FD: Well, I think I got into it by realizing the power of art and what it can do—as an individual and for a community. As a Chicano artist myself, I know that it’s already been . . . you know we’ve already seen the results of what art can do in our community, working with children and adults, that art can actually heal us--physically, spiritually, and it’s a natural thing. And so, that’s kind of how I come at it when I teach it, to actually . . . you know it’s more than just an art, it’s working with people’s lives and building . . . and bringing creativity into people’s lives. And that’s kind of how I come at it.
EPG: Should I let you eat some [ice cream]?
FD: No. Keep going.
EPG: You seem to have a really good rapport with the kids. Why do think that is? Because you’re an artist? What do you do to get the kids to do art if they’re reluctant?
FD: Well, you have to inspire them. You have to inspire them, and you have to instill in them that what they’re doing is important. And also, you have work with them, as individuals, you know. You have to show the kids that you care, that you care about this, and that you’re just not there putting in hours. And because uh in this society, so many people feel so isolated, that if you do work with people and you show them that what they’re doing is important, show ‘em what you’re doing, you can make a difference. Yeah. You have to be inspired about what you’re doing and you have to be willing to take an extra step with students. Yeah, you have to. Or it’s not gonna work.
EPG: I’ll just kind of close it up here. Just kind of a short interview, if that’s o.k. I read somewhere that one of the most important things about art is the act of creation that the public doesn’t even see. And I wondered if you could talk about that? Maybe the process of taking photos, or writing poetry. I know it’s a difficult question.
FD: It’s a difficult question, but I think there comes a time when you’re . . . as an artist when the creative process is almost an unconscious process. And I’m not saying that in a vain way or anything, it’s just that pretty much that's what it becomes after a while, after you’ve done it for long enough. It’s just like when you take photos. I’m at a place now where I know what the photo’s gonna look like when I take it. I know what it’s gonna look like already in black and white. And then also what you do as an artist, you’re creating your own reality, basically you’re creating your own medium when you’re working; whether it’s the photography or painting. Because what you’re doing is you’re putting . . . whatever comes out of you, whether it’s writing or photographs or painting, it’s you. No one else did it but you. So like I tell the kids, that camera is an extension of you. Yeah, you have that camera in your hand and whatever comes out of there is an extension of you. A camera is a tool, like a paintbrush or like if you’re working with clay. The creative process is a very special thing that this society does not value very much, for whatever reason. And I don’t know what that reason is, but when you have a society . . . well this analogy I’m using is probably going to sound extreme, but this society, this country, the history of this country [is that it] practiced genocide on its indigenous people that were some of the most creative people. Yeah. Their life was creativity . . . and very abstract also because of the Native religion. Their lifestyle was art. Poetry. A lot of the languages were natural poetry. Some of the things you can’t even translate in English, the Native languages, because it doesn’t even sound right. But the languages were just very poetic. The relationship with nature . . . that was . . . their religion was directly tied and still is, to nature. There’s not a separation. And so, maybe that’s where it started, but that’s not to say that we shouldn’t keep doing it. We should practice it and do as much as we can, and share that creativity because it’s only gonna help people in the long run. You have to have that confidence that what you’re doing is important, and you know that it's gonna pay off for the people involved in the long run, even though you might not see short-term, quick results. For the long run, yeah, it’s gonna be good.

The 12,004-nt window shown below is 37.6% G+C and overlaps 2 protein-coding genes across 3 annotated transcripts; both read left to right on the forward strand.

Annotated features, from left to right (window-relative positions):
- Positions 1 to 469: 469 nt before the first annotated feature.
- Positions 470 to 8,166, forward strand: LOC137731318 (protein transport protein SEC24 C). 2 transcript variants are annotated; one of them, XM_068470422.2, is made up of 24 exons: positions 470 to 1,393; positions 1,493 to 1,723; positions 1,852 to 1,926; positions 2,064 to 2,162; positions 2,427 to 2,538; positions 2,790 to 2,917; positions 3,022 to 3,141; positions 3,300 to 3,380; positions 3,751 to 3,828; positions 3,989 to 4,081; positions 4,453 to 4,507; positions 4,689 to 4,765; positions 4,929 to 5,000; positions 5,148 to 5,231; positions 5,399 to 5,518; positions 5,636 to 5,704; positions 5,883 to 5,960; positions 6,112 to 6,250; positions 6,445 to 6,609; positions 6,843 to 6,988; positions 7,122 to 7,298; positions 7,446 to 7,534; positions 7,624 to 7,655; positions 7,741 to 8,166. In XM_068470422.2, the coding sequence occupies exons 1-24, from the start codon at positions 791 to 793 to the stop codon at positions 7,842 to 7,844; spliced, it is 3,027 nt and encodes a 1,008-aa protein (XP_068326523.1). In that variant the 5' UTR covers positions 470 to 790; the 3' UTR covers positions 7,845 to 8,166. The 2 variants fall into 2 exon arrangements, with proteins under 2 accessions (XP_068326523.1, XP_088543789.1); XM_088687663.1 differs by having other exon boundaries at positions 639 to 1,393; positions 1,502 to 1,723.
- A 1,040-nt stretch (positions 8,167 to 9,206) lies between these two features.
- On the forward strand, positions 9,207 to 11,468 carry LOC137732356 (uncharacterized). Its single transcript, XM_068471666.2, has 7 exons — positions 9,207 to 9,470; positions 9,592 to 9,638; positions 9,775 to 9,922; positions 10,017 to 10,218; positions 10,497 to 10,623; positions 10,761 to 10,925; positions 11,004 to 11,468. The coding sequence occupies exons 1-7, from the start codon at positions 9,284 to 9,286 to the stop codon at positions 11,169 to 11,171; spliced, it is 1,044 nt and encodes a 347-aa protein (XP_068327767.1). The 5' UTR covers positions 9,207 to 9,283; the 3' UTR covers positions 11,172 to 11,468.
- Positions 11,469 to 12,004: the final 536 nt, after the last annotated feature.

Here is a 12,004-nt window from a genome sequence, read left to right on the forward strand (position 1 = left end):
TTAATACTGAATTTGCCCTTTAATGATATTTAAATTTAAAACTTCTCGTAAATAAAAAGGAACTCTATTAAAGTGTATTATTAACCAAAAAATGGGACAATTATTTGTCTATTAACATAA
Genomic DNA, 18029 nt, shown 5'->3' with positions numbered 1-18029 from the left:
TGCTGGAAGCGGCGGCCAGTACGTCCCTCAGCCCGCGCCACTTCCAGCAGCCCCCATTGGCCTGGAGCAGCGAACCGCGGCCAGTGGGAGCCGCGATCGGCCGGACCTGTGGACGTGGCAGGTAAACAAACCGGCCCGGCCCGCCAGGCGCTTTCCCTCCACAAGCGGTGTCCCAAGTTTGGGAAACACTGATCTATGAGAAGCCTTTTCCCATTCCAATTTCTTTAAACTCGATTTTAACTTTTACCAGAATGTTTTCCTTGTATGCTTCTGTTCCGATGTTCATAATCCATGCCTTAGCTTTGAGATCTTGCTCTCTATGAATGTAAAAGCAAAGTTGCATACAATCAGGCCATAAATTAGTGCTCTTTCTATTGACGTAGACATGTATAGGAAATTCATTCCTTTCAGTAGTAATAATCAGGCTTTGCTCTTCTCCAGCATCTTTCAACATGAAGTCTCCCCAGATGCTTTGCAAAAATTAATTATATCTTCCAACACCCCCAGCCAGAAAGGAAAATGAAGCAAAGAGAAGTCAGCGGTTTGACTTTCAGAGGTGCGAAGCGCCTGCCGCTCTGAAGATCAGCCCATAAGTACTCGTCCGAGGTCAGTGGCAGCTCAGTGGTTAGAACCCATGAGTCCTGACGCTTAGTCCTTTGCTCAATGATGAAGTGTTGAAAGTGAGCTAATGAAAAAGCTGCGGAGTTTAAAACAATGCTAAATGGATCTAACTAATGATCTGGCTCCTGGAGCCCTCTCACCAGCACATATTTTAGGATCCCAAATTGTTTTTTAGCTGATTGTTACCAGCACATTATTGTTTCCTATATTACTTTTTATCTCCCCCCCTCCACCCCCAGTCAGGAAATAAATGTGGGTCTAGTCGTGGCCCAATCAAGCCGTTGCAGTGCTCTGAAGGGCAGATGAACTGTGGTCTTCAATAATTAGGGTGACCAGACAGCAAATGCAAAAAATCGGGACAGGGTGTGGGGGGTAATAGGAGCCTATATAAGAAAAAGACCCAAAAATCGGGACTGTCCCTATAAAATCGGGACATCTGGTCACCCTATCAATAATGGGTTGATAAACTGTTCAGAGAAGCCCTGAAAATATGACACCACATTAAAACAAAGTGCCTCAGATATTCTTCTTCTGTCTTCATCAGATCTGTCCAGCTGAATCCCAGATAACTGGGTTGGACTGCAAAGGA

EPG: One last question. Are you working on any projects? What about this magazine that your photos are going to be published in?
FD: It’s a magazine out of New York, it’s a Latino quarterly called Nueva Luz, the New Light. Actually it’s a Native American issue, myself and three other photographers. I’m Chicano, but I’m also Native. I mean there’s no doubt about that; it’s just that my experience in this country is Chicano. But on a more spiritual side, that’s definitely a Native side of me. But I’m known also in the Native community, and they’ve included me in this journal that’s coming out of New York, and that should be coming out this fall. So I’m excited about that because they’re showing my farmworker series, Guatemalan refugees in Chiapas, and the Aztec dance series, yeah the Chicano indigenous reclamation project, you know. It’s like, what is our experience in this country? It’s like . . . it’s very different . . . we have to pool ourselves . . . whatever we do in this country, we have to do it, you know. And that’s what we’re doing. We’re trying to reclaim our identities, our history, our families, through our artwork, and trying to uplift the community through our work. That’s what Chicano art is all about. A lot of people are not doing that type of work anymore. But there’s still a lot of people that are dedicated and doing the good work with the community with the community health in mind—the spiritual health of the people.
EPG & FD 2002